5.5 Site access security clearance renewal process

The licensee shall have an auditable SASC renewal process, which should include verification checks that ensure enough time to complete and consider all required indices and other assessments before the SASC expires. This will ensure that all relevant assessment information is reviewed or considered before an SASC is renewed, and that any adverse information that is uncovered will be available where an SASC is not renewed for valid reasons.

5.6 Transferability

A valid SASC is transferable between high-security sites that have documented processes in place for verification (e.g., printed and/or electronic copies of the SASC), retention, renewal, and cancellation.

5.7 Record retention

Verified copies of all documentation, dated and signed by the licensee, that supports the granting of an SASC should be retained on file for audit purposes. An SASC, including all associated documentation, should be subject to the licensee’s governance regarding retention and destruction.

Appendix A

The following forms, as amended from time to time, are required for an SASC application, and can be downloaded from the Treasury Board of Canada Secretariat Web site:

  • Personnel Screening, Consent and Authorization Form (TBS/SCT 330-23E)
  • Security Clearance Form (TBS/SCT 330-60E)
  • Security Screening Certificate and Briefing Form (TBS/SCT 330-47)


criminal records name check (CRNC)
A search used to determine if a person has a criminal record.  The search can be based on name and date of birth or – for much greater assurance – on fingerprints, for positive identification.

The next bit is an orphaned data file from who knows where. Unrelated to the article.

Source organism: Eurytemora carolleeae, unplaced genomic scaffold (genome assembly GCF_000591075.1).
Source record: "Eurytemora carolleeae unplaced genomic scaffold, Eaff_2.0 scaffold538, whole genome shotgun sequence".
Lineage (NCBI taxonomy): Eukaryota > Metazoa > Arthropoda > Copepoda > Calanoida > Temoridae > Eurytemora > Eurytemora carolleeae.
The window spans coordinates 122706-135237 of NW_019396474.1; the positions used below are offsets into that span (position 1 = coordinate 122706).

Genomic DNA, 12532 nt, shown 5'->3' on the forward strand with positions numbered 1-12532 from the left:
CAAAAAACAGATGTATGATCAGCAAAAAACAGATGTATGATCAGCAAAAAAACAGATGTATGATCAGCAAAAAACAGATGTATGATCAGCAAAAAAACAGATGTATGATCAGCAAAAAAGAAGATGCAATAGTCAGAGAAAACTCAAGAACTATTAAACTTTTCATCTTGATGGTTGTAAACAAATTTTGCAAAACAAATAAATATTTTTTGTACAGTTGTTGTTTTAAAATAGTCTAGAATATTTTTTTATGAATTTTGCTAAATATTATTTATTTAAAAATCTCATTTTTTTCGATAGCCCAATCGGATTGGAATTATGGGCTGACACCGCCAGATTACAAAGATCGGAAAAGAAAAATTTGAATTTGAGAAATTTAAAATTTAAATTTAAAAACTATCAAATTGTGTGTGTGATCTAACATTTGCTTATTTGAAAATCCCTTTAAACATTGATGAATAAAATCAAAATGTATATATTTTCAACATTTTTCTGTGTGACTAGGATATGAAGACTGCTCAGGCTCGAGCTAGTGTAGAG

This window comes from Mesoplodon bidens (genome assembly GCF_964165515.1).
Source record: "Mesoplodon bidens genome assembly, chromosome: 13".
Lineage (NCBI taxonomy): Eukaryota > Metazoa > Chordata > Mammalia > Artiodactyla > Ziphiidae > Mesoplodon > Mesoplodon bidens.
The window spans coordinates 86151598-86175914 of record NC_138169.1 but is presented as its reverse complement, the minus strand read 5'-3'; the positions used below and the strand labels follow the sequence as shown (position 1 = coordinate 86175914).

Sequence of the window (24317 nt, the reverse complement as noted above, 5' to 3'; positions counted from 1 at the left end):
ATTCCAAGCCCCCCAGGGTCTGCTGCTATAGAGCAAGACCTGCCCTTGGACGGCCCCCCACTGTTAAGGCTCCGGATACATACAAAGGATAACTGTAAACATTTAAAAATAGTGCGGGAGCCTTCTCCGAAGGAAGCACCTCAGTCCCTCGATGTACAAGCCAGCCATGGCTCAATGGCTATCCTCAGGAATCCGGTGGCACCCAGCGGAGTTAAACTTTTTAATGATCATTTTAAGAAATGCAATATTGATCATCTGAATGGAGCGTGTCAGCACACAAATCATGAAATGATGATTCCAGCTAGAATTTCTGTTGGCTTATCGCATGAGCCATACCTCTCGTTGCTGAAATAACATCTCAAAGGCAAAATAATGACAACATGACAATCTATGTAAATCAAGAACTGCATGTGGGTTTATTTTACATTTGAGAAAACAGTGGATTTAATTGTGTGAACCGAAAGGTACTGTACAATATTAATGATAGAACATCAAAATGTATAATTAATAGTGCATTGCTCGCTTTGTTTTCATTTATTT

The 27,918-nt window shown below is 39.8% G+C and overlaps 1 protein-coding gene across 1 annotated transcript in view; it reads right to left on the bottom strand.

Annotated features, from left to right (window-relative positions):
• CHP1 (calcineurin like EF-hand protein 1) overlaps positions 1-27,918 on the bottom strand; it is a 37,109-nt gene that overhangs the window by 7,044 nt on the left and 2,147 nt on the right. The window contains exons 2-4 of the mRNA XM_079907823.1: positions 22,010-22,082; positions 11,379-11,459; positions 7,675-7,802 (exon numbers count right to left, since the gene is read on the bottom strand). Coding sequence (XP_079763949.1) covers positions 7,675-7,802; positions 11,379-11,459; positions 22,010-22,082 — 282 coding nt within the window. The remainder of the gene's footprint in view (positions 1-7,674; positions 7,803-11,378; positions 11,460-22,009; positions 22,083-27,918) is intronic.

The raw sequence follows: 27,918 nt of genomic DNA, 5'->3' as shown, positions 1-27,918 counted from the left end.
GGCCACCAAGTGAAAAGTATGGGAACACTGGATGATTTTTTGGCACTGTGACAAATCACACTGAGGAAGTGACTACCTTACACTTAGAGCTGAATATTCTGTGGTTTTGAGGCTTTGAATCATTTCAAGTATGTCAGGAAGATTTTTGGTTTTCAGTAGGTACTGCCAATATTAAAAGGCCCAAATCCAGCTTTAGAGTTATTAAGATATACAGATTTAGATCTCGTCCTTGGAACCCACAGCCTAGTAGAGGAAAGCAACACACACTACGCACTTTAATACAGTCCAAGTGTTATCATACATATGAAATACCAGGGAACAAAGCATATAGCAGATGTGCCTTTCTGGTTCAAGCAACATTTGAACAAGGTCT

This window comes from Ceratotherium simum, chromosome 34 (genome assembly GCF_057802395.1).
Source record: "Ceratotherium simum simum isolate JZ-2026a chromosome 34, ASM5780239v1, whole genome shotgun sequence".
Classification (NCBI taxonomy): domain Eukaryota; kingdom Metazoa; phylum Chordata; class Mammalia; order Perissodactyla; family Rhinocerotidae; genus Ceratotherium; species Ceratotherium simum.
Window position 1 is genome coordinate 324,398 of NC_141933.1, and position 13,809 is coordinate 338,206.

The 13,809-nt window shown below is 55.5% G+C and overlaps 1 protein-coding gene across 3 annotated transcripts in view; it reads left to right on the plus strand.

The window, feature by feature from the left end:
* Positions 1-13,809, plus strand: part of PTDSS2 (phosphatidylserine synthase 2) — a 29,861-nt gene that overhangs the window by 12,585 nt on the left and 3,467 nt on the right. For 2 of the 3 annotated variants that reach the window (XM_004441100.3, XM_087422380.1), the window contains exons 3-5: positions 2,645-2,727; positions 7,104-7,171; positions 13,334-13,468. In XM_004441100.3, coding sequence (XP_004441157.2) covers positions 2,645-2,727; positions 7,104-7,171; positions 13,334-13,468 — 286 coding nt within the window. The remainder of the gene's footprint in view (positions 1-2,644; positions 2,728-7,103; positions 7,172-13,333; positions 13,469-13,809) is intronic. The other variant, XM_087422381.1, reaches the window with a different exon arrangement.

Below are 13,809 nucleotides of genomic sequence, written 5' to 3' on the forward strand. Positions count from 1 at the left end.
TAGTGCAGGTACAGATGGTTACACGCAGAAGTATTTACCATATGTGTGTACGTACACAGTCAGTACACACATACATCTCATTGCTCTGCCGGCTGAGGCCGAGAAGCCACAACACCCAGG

high-security site
A nuclear power plant or a nuclear facility where Category I or II nuclear material is processed, used or stored.
Notice of Assessment (NOA) – Insufficient Info
A Canadian Security Intelligence Service (CSIS) Notice of Assessment indicating that there is insufficient information for CSIS to provide a meaningful assessment on the applicant’s loyalty to Canada, usually due to lack of traceable history or residency.
NOA – No Adv Info
A CSIS Notice of Assessment indicating that there is no adverse information regarding an applicant’s loyalty to Canada.
protected area
An area surrounded by a barrier that meets the requirements of section 9 of the Nuclear Security Regulations.
trusted third party
A private organization in partnership with the Canadian Police Information Centre (or equivalent, such as the FBI) for the purposes of conducting name-based criminal record verifications.
unpardonable indictable conviction
A serious criminal conviction (such as murder) for which the convicted person has not sought or cannot obtain a pardon.


  1. Policy on Government Security, 2009. Treasury Board of Canada Secretariat.